Tackling Race Clashes

25 Nov 15

Ruth Quinn, British Horseracing Authority (BHA) Director of International Racing and Racing Development, blogs about the work carried out to reduce race clashes over the past year:

Over the last 12 months particular focus has been given to the reduction of race clashes, with the ultimate objective of better presenting the sport, increasing betting turnover and impacting positively on the Levy. As a result, over a one-year period race clashes have been reduced by 30.36%.

To achieve this reduction a BHA member of staff oversees racing each day and co-ordinates any necessary race delays with Stewards, racecourses and broadcasters. This new approach to the co-ordination of race times commenced in November 2014, following the appointment of Nick Dartnall to the new role of Race Times Supervisor. This was a joint BHA and Horserace Betting Levy Board (HBLB) initiative following new, extensive analysis of the impact of race clashes on betting turnover.

The results below compare the volume of clashes under the new protocols with the previous year.

November 2013 – October 2014 November 2014 – October 2015 % Change
No. of races 12681 12613 -1%
Race clashes (GB + IRE) 5.3% 3.7% -30%
GB races subject to clashes 3.8% 2.4% -38%


A race is classified as a ‘clash’ when it overlaps with another race. If two races take place within 45 seconds of each other it is classified as a ‘near clash’.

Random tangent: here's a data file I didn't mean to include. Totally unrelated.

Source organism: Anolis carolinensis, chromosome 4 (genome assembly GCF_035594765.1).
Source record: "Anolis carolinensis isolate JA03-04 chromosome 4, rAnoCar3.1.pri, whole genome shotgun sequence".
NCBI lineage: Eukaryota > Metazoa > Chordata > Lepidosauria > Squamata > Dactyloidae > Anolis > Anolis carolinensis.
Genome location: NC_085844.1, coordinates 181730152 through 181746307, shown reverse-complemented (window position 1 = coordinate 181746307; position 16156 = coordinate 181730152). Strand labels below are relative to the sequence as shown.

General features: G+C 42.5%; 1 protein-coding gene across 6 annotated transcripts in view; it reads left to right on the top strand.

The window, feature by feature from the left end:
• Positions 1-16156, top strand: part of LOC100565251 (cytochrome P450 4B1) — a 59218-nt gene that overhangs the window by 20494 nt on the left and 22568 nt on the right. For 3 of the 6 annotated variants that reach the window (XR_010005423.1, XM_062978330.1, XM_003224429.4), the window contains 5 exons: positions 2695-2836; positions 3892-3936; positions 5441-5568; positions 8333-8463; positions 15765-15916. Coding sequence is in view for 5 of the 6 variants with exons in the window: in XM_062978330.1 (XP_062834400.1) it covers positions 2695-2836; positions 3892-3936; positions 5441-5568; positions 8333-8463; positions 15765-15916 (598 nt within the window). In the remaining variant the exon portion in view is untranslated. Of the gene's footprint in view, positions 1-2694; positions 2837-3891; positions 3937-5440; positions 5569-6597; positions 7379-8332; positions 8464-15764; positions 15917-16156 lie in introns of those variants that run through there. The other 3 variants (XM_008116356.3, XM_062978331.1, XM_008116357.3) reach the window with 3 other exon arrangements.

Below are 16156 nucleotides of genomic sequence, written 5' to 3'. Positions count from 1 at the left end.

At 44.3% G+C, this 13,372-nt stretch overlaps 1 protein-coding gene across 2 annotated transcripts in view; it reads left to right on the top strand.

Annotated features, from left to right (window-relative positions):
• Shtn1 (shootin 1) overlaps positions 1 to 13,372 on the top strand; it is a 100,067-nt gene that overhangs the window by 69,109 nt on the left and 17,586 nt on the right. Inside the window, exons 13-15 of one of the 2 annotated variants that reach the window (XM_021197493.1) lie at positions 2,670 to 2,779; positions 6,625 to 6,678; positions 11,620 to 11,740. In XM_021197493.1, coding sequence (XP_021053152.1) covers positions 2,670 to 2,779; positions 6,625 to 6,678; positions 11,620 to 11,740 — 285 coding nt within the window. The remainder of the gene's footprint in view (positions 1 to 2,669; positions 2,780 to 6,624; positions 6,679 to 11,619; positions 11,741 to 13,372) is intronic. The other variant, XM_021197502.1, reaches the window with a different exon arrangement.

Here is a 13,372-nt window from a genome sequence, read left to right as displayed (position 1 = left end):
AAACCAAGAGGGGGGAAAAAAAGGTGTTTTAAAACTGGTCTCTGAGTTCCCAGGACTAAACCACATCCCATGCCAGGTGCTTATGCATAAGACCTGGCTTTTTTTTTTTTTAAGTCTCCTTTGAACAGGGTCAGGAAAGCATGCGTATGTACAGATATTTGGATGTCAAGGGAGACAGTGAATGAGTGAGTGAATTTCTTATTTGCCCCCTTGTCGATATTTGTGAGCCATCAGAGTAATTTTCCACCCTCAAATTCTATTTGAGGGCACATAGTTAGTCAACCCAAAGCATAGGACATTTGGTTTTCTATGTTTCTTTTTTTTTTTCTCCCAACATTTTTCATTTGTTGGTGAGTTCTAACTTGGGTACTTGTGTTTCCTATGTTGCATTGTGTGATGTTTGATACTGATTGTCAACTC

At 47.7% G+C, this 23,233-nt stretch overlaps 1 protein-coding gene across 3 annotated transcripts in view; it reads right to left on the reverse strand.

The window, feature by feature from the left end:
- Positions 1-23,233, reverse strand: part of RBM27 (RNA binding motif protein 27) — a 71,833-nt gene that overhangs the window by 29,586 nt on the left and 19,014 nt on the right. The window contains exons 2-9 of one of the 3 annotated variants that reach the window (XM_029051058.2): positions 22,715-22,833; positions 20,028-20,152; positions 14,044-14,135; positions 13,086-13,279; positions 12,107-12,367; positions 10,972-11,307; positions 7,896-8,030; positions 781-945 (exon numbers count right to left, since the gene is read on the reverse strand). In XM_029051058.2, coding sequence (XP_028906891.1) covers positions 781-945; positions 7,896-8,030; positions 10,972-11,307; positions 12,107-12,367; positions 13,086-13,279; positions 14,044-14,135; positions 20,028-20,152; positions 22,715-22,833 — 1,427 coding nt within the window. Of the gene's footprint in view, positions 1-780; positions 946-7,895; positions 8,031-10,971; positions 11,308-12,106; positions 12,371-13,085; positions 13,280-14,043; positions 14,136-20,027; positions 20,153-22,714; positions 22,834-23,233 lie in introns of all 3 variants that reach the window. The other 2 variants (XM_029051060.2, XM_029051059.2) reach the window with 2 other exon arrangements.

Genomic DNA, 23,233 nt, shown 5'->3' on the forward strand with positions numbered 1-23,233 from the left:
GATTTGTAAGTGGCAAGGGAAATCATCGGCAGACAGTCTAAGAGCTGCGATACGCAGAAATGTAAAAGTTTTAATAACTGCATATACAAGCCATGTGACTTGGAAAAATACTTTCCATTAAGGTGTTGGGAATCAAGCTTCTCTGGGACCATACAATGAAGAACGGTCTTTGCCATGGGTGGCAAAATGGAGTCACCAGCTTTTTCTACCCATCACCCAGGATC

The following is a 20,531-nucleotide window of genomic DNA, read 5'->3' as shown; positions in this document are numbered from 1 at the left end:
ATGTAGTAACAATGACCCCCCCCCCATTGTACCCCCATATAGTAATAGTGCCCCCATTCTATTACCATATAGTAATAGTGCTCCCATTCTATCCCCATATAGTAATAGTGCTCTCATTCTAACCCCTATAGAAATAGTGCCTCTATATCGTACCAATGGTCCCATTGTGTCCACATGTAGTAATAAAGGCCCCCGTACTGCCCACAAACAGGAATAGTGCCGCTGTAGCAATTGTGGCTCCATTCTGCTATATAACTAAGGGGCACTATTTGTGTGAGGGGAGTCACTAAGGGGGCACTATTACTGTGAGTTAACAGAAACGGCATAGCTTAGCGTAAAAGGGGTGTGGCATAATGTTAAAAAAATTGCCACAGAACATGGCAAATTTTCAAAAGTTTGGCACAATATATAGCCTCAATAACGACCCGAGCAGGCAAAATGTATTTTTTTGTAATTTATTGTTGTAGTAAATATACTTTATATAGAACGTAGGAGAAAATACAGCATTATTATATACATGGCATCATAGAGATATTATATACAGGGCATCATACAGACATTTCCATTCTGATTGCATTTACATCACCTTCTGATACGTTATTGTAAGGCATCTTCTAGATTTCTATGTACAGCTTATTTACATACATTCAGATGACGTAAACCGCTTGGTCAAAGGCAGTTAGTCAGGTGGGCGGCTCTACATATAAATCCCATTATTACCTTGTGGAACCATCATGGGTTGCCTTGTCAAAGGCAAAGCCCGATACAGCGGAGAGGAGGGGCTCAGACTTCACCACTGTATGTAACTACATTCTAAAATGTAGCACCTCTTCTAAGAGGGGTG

HBLB estimates an average loss of £1,500 of Levy income each time the start of a British race clashes with another race. This figure rises to approximately £5,000 when such a clash involves a race on Channel 4.

Statistically, the race most affected, in betting terms, by a clash is the race which has its start impacted. As a result, considered efforts are made to reduce the number of Levy-contributing races whose starts are impacted by clashes in Great Britain. Over the aforementioned period, the number of Levy-contributing races which have had their starts impacted by clashes has reduced by 38.28%.


The reduction in clashes has been achieved through both an improved approach towards the scheduling of race times and live co-ordination on the day.

  • Scheduling

In the past 18 months efforts have been made to ensure better co-ordination with Horse Racing Ireland and SIS (the suppliers of racing images to betting shops and websites), to ensure race times complement both jurisdictions.

There are a number of scheduling restrictions and considerations, some of which benefit the industry in other areas, which necessitate the requirement for certain race times and ad-hoc delays. These include: sunset times; class, type and distance of race; broadcaster and racecourse requirements; consideration of important international races; and meetings and requests for British racing to be broadcast abroad, which generates income for racecourses. In addition to the positive financial impact delivered for the sport from avoiding clashes, better spacing of races in general will also help to encourage increased betting activity.

  • Live race time delays